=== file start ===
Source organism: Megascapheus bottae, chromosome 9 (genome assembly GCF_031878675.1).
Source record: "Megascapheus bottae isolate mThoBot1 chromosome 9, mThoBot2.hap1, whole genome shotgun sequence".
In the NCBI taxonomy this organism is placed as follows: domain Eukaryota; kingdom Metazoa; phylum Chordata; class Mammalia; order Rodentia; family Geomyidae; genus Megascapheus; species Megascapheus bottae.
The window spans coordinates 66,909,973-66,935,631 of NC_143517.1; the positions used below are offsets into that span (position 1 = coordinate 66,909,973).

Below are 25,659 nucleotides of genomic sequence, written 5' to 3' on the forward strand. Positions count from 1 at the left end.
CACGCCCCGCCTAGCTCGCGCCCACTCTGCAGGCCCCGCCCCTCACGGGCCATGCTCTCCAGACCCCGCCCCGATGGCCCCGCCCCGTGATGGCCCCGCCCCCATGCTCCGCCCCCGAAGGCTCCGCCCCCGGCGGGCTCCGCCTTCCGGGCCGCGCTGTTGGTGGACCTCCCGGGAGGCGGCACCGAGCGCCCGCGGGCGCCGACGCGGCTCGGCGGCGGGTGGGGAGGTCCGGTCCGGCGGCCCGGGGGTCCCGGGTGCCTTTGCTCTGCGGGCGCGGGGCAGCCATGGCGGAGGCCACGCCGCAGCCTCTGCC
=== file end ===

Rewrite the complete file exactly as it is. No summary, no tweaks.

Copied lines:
Source organism: Megascapheus bottae, chromosome 9 (genome assembly GCF_031878675.1).
Source record: "Megascapheus bottae isolate mThoBot1 chromosome 9, mThoBot2.hap1, whole genome shotgun sequence".
In the NCBI taxonomy this organism is placed as follows: domain Eukaryota; kingdom Metazoa; phylum Chordata; class Mammalia; order Rodentia; family Geomyidae; genus Megascapheus; species Megascapheus bottae.
The window spans coordinates 66,909,973-66,935,631 of NC_143517.1; the positions used below are offsets into that span (position 1 = coordinate 66,909,973).

Below are 25,659 nucleotides of genomic sequence, written 5' to 3' on the forward strand. Positions count from 1 at the left end.
CACGCCCCGCCTAGCTCGCGCCCACTCTGCAGGCCCCGCCCCTCACGGGCCATGCTCTCCAGACCCCGCCCCGATGGCCCCGCCCCGTGATGGCCCCGCCCCCATGCTCCGCCCCCGAAGGCTCCGCCCCCGGCGGGCTCCGCCTTCCGGGCCGCGCTGTTGGTGGACCTCCCGGGAGGCGGCACCGAGCGCCCGCGGGCGCCGACGCGGCTCGGCGGCGGGTGGGGAGGTCCGGTCCGGCGGCCCGGGGGTCCCGGGTGCCTTTGCTCTGCGGGCGCGGGGCAGCCATGGCGGAGGCCACGCCGCAGCCTCTGCC